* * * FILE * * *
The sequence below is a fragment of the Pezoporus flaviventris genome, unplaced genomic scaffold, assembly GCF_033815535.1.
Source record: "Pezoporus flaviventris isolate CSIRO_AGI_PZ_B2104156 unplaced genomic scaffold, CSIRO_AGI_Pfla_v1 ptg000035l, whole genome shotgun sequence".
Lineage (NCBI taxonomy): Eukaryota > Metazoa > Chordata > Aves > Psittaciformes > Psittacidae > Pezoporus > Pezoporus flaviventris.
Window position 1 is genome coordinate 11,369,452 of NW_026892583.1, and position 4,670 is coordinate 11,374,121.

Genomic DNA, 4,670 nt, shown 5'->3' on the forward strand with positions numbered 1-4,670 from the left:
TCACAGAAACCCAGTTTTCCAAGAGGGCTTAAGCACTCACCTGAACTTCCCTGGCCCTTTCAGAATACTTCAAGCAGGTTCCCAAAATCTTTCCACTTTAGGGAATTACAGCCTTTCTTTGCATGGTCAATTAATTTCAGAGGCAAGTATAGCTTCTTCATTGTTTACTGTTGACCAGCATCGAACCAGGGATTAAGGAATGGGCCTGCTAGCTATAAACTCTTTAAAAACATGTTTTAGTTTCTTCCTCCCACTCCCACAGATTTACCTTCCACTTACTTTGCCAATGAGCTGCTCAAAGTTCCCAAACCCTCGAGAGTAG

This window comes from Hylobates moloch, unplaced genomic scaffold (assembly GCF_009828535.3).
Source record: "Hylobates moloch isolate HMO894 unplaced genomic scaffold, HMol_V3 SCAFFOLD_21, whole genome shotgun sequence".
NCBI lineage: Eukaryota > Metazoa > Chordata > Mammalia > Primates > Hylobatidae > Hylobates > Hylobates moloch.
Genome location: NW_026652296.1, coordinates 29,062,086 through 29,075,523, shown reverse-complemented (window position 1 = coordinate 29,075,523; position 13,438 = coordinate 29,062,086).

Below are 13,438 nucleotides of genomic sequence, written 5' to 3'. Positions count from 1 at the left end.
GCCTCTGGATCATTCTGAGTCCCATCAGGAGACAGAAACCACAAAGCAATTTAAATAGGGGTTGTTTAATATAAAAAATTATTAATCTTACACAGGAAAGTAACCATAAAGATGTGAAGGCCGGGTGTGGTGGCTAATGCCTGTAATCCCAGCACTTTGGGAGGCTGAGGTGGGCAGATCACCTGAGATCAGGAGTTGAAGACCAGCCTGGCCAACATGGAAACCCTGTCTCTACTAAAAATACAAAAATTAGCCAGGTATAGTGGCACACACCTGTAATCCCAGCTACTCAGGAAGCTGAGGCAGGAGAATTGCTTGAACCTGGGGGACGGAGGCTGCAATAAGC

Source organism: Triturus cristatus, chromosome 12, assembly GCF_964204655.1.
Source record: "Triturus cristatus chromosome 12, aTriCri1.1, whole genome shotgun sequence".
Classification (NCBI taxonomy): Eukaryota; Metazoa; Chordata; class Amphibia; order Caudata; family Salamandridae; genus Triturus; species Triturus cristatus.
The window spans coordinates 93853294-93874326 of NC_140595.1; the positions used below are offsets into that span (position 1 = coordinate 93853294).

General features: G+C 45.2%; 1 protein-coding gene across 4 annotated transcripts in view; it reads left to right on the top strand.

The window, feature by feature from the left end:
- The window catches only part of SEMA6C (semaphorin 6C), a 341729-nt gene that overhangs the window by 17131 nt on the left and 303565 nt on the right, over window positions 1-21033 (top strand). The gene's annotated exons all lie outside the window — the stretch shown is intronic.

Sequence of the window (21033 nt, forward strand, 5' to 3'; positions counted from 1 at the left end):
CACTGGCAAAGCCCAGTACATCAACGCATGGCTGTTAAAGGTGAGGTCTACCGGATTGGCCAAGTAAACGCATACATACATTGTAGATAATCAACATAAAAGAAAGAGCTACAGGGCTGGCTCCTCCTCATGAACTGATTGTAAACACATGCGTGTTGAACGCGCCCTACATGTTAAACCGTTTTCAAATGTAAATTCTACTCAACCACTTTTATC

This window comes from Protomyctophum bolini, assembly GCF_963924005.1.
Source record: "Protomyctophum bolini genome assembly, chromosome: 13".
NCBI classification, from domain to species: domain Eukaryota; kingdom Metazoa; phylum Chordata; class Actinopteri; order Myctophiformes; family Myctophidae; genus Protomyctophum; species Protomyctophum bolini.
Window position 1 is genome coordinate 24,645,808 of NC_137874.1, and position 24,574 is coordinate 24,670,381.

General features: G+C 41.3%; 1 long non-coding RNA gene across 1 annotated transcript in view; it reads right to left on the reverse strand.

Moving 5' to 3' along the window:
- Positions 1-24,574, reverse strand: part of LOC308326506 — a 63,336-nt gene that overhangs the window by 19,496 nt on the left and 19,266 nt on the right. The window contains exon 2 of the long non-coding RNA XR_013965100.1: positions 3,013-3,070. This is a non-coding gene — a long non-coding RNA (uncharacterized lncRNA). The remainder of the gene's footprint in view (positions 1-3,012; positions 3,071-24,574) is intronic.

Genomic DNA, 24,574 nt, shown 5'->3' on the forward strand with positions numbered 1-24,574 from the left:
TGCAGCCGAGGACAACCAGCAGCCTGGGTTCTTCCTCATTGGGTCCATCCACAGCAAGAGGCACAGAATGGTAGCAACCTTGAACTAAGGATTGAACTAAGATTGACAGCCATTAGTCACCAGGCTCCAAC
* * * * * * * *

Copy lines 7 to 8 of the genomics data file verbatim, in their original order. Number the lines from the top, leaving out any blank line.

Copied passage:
This window comes from Hylobates moloch, unplaced genomic scaffold (assembly GCF_009828535.3).
Source record: "Hylobates moloch isolate HMO894 unplaced genomic scaffold, HMol_V3 SCAFFOLD_21, whole genome shotgun sequence".